Packing for a Move Is an Art Unto Itself
Packing tape, bubble wrap and sturdy cardboard are just a few of the supplies you'll need when you start to pack for moving yourself locally or long distance
I'm moving from one house to another and am overwhelmed. There seems to be so much to pack and I'm not sure how to proceed. I've received several bids from moving companies, and the cost for them to pack my possessions took my breath away. I've studied the "u-pack" moving options, but I wonder if I'm up to the challenge. What advice do you have for moving and packing services? --Mandy S.,
Oh, boy, do I feel your pain! Just after finishing this column, I've got to finish packing for my own imminent move. In just two days, the giant moving truck and crew will be here to start loading my 18,000 pounds of possessions. My wife and I have done most of the packing, so we've joined the growing you-pack-we-move movement.
I did the same thing you did and got several quotes from cross-country moving companies. I felt the same sticker shock you did. It's expensive to move, and even more so if you decide to do little or no work. You can save thousands of dollars if you do the packing yourself.
The cost of the move is largely a function of the total weight of your belongings. If you can reduce the overall weight of what you're transporting from one house to the next, then do it. Sell or donate the things you simply can live without. Remember, weight is your enemy on moving day.
I discovered the power of the online classified websites a few months ago. The one I've had the best luck with is the free website Craigslist.org. I've sold many crazy items that I had little or no use for using this method. I was even able to use this same website to advertise a garage sale -- at no cost. This sale was very successful, allowing me to sell off thousands of pounds of items. And the cash I made is going to help pay for the move.
Packing for a move takes many more hours and days than you might ever imagine. My wife and I have been packing for well over two weeks, even with the help of a friend, and we still have lots to do. It's essential to be prepared. You'll need abundant supplies to help protect your valuable possessions. Sturdy cardboard boxes, rolls and rolls of tape, rolls of bubble wrap, and some old newspaper or cheap kraft paper will come in very handy.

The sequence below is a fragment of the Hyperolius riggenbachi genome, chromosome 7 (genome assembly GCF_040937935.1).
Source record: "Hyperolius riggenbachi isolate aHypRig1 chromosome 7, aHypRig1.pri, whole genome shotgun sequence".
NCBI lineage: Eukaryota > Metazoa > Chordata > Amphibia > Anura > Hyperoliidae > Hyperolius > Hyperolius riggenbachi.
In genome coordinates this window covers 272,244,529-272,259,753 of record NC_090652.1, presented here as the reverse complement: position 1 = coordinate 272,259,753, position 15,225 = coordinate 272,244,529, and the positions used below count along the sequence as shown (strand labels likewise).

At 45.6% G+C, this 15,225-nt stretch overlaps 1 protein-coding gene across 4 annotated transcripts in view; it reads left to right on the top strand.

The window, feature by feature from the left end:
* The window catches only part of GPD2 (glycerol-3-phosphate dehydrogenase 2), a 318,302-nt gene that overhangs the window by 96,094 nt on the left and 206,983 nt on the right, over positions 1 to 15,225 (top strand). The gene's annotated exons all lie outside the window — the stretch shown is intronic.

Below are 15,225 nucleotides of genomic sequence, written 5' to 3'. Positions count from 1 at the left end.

Many moving companies will supply you with an assortment of boxes to help you pack. The dish pack cartons are the strongest, as they commonly are constructed with two layers of cardboard. These will really help protect your most fragile things.
I discovered a business very close to my home that sells shipping supplies to businesses. Not surprisingly, they sell the very things people like you and I need to pack for a move, and they sell them for much less than a big box store. So far I've used over five 250-foot rolls of bubble wrap to pack things. These rolls are 4 feet in diameter!
It's really important to pack things you value carefully. Inside the truck, objects will rub and bump against one another, especially on a long-distance move. This can damage the finish on the items, so you need to be sure you wrap valuable things with something that will protect them: paper, sheets of cardboard, bubble wrap, old clothes, etc.
If you have to pack large items, you may have to build your own boxes. Wooden crates can be used to protect expensive items, but these can be tough to build if you're not a carpenter. I built a large crate for a chandelier using 1-inch-thick honeycombed cardboard panels. It only took 30 minutes to tape it together with the thick corner supports.
Packing a moving truck well is an art unto itself. Blanket wrapping each piece of furniture is necessary to prevent damage. The rocking of the truck will cause items to shift if they are not packed correctly and placed tightly against one another.
If you want to discover how to pack a moving van the right way, I recommend watching a professional do it. I intend to do just that in a few days. There's no doubt that all the items being moved, especially those in boxes, are separated by shape and weight. I'm guessing the heavy items most definitely will be placed on the floor of the truck with lighter items stacked on top of them. That's just common sense -- or, should I say, rare sense!
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